Bangladesh, along with many other developing countries, is rapidly industrialising and growing numbers of young women are moving to urban areas to make use of the new work opportunities in many of these industries where cheaper products are manufactured for export to the Western market. The garment sector, which has become the economy’s main growth engine, is the most notable. With such sudden growth in a sector so reliant on manual labour, a need arose to recruit many low-skilled workers at low pay. This immense need was largely filled by women from lower socioeconomic backgrounds with minimal education and skills who had practically no alternate job opportunities available to them in this country. This very large and growing demographic group finally saw an opportunity to have real jobs with a regular monthly salary. This group was previously employed as domestic workers for urban middle or upperclass families while a few others were working in the strenuous construction sector in urban areas or agriculture sector in rural areas. Women from lower socioeconomic strata in Bangladesh finally found an opportunity to become respectfully and gainfully employed in jobs and become economically independent and started to contribute to their own wellbeing as well as helping their family members and other dependents. They mostly took low-end jobs in these factories which required them to do repetitive and high-paced and tedious for very long hours. All stakeholders gained enormously from this workforce: factory owners found an abundant supply of cheap labour, western buyers found the market to be reliable, cheap, stable and credible, the government was happy seeing massive job growth, NGOs, women’s rights activists, human rights campaigners and public health practitioners saw millions of poor women getting out of extreme poverty.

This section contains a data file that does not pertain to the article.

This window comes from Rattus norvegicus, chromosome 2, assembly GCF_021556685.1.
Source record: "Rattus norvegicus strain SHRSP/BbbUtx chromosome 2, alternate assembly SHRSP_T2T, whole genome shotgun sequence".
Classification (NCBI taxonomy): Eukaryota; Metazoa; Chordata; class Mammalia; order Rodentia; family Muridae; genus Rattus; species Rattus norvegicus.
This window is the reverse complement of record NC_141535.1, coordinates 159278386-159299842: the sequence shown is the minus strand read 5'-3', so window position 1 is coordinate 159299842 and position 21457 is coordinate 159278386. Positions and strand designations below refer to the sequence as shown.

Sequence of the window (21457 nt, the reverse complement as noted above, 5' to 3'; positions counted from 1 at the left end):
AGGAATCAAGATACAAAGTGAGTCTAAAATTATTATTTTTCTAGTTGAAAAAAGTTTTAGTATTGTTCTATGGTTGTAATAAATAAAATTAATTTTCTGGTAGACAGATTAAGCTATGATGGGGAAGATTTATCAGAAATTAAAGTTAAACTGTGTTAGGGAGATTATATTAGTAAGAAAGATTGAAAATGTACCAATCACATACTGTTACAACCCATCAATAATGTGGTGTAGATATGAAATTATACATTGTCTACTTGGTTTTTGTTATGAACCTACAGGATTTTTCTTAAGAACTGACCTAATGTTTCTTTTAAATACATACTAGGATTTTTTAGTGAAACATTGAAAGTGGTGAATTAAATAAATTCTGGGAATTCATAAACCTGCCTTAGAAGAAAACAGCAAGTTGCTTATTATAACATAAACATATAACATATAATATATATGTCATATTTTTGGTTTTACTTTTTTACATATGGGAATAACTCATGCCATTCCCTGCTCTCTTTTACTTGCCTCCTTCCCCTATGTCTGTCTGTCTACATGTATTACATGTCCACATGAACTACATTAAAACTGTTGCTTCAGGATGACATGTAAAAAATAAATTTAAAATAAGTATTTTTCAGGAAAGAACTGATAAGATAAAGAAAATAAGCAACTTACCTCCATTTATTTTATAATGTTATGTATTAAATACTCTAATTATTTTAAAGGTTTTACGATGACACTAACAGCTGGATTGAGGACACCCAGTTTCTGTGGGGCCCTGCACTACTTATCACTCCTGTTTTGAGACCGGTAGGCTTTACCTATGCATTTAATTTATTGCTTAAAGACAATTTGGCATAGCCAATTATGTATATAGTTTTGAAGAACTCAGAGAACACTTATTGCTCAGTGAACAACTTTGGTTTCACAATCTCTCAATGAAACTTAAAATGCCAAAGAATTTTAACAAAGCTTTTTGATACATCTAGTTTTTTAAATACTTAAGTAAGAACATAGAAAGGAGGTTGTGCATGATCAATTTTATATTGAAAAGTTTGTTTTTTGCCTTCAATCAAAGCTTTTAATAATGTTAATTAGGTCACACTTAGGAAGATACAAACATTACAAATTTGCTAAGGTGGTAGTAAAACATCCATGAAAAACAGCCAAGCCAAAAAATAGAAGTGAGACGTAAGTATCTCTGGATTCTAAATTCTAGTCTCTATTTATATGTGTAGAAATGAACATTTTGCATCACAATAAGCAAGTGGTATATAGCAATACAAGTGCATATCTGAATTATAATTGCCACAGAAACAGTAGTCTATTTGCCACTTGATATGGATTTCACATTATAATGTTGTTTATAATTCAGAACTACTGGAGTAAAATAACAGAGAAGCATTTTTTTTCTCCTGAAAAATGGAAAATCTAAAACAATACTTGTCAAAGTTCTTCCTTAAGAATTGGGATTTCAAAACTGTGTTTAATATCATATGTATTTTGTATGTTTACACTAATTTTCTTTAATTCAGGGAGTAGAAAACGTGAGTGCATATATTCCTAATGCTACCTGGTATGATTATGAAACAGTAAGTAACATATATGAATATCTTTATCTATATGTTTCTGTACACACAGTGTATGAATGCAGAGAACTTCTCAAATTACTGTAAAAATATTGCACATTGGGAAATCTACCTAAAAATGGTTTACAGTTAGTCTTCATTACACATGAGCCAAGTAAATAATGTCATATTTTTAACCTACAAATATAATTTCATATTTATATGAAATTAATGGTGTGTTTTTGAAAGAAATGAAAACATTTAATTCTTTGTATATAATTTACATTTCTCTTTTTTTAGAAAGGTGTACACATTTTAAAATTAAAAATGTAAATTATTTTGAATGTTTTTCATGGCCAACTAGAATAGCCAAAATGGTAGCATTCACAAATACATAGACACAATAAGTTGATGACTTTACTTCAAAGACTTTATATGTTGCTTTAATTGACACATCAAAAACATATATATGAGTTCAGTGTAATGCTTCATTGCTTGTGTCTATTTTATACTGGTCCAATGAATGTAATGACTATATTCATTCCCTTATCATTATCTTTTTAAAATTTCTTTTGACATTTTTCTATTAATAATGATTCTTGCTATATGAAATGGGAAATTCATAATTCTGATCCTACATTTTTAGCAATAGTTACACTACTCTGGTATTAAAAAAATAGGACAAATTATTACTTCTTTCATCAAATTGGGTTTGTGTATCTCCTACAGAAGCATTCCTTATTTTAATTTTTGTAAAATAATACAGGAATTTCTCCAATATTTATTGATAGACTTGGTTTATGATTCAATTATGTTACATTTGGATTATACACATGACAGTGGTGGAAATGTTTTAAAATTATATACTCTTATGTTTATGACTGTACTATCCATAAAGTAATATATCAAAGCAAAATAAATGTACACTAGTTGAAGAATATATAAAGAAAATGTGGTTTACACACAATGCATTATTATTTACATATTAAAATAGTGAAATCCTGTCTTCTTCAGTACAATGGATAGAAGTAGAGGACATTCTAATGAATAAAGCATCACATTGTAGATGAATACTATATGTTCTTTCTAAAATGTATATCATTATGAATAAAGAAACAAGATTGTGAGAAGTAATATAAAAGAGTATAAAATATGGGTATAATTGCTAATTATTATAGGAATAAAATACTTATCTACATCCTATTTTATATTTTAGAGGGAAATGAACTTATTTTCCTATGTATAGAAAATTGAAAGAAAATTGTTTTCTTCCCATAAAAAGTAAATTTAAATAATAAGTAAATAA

However, this almost overnight influx of millions of young female workers to urban centres created unique and massive public health issues. Some are typical of women of reproductive age with regard to maternal and sexual health, whereas some are work-related health issues such as back pain, machinery injuries and exposure to physical and chemical hazards. The employers, western companies and policy makers in Bangladesh were not ready to accommodate the needs of this population in already highly crowded urban settings and provided very poor infrastructure with regards to housing, transportation, healthcare, etc. The factory environment was not prepared to address the basic health needs of this large working population as most factories were operating in non-industry grade buildings or located in residential settings. Aside from a wage at the end of the month, no other standard employment-related benefits were provided. Maternal health issues related to pregnancy, childbirth and breastfeeding had unique challenges but unlike stay-at-home mothers, these workers had to balance their work life with family life and most of these factory settings were not prepared to accommodate the needs of women workers of reproductive age.